A new bird flu strain that struck a poultry farm in Tennessee and led to the culling of more than 73,000 birds is genetically different from the variety in China that’s killing humans, says the USDA.
On March 5, workers noticed an unusually high amount of dead birds in one of eight barns on a chicken farm in Lincoln County, TN., that supplies Tyson Foods. State officials were called in and it was determined that the broiler chickens were suffering from a highly pathogenic avian influenza called H7N9 (scientists classify bird flu by subtype and strain; genetically related strains in a subtype are called a lineage). Although the H7N9 is the same subtype as the Chinese version affecting humans that first emerged in 2013, it’s a different lineage and, thankfully, doesn’t infect people.
That’s good news since the H7N9 in China has infected more than 1,200 people since it was first reported in humans in April 2013, with a death rate of about 38.5 percent. Another difference is that the one found in Tennessee is highly pathogenic, meaning it tends to kill birds who contract it, while the Chinese version has been low pathogenic, which may sicken birds but not kill the. It was recently reported, however, that the Chinese strain has become more virulent in birds.
Suresh Mittal, a professor of comparative pathobiology at Purdue University, told Bloomberg News that the H7N9 found in Tennessee “is not a human virus yet” and while some avian influenza viruses are able to pass to humans, others stay within poultry. The Tennessee’s agriculture department, on its website, said the outbreak doesn’t present a risk to the food supply and that humans face a “very low” threat of infection when avian flu hits bird flocks. Even so, the state’s department of health and its agricultural department are, “out of an abundance of caution,” addressing “concerns about the health of individuals who are working on site or had contact with affected birds.”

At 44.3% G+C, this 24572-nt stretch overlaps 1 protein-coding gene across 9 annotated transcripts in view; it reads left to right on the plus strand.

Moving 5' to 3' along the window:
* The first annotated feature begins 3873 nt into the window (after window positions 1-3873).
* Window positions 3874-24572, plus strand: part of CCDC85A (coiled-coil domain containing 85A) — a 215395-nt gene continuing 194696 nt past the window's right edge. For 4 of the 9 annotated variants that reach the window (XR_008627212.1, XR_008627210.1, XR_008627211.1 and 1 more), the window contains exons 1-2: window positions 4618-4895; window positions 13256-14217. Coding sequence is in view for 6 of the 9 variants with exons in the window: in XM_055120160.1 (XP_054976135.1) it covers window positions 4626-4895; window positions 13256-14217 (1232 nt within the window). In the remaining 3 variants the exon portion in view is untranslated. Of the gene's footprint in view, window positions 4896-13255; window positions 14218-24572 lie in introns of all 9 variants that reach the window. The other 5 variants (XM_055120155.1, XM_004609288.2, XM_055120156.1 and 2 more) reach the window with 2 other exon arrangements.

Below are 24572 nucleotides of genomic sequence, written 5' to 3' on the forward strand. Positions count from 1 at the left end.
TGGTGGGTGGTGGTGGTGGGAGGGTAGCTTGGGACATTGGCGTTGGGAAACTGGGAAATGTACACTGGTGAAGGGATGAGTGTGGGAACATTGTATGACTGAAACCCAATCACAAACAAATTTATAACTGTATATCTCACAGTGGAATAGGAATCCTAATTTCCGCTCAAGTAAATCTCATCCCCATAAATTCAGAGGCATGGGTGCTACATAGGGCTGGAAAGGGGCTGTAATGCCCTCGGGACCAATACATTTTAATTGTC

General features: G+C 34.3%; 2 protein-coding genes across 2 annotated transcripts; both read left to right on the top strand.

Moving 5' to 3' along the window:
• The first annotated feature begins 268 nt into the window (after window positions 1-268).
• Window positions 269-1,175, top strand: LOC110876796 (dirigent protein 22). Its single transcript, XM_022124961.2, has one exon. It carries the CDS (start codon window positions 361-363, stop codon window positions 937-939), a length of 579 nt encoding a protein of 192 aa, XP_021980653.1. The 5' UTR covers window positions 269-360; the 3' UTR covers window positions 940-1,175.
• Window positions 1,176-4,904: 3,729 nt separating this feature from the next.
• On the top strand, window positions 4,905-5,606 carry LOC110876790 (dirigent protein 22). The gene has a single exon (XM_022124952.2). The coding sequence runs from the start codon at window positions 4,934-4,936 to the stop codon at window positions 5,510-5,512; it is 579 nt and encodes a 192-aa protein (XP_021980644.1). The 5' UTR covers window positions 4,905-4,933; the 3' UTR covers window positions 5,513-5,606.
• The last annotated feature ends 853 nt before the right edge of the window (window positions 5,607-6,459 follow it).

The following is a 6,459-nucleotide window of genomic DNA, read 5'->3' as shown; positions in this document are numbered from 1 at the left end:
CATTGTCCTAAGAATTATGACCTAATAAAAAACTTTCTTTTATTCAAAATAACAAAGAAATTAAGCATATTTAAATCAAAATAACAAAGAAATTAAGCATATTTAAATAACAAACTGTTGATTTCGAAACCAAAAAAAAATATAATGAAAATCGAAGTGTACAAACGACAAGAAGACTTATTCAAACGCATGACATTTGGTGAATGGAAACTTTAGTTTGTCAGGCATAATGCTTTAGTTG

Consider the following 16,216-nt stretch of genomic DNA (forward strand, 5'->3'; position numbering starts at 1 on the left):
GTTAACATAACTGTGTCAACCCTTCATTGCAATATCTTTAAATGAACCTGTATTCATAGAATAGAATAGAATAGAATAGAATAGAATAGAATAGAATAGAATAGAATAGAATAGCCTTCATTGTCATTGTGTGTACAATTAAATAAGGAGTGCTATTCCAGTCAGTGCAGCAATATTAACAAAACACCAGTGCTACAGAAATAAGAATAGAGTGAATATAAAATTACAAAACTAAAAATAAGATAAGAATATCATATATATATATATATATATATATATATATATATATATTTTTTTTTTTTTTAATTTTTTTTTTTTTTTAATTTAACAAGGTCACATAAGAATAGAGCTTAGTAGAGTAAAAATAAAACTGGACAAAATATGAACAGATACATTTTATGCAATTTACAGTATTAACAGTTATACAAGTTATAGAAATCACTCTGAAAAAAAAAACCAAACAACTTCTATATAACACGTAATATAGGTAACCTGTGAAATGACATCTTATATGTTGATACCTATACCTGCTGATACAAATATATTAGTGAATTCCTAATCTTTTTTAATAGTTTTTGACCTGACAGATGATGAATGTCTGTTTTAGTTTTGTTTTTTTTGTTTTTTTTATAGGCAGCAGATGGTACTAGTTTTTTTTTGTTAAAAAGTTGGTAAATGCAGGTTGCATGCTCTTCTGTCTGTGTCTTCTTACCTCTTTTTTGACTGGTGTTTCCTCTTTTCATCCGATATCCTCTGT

The USDA and state officials set up surveillance and testing of poultry within a 10-mile radius around the affected premises to ensure all commercial operations in the area are disease-free, and they have put strict controls in place to prevent spread. By this past Tuesday, all the nearby commercial flocks had been tested and came up negative for the virus.
“We’re very positive that we’ve taken care of it,” USDA chief veterinarian Jack Shere said during a USDA radio broadcast. “There’s no evidence, based on the commercial flocks tested, in addition to the infected flock, of any spread at this time.”
The theory is that the flock somehow contracted the virus from a nearby pond where migrating waterfowl gather, according to the USDA.
A second flock at a commercial breeding operation in Giles County, Tenn., was also hit by a case of H7N9 avian influenza on March 6, but it was a low pathogenic type. Officials from the Tennessee department of agriculture don’t believe the two cases are related. The infected birds were culled, a 6.2-mile quarantine was placed around the facility and testing is taking place on other flocks in the area. So far no other flocks have tested positive.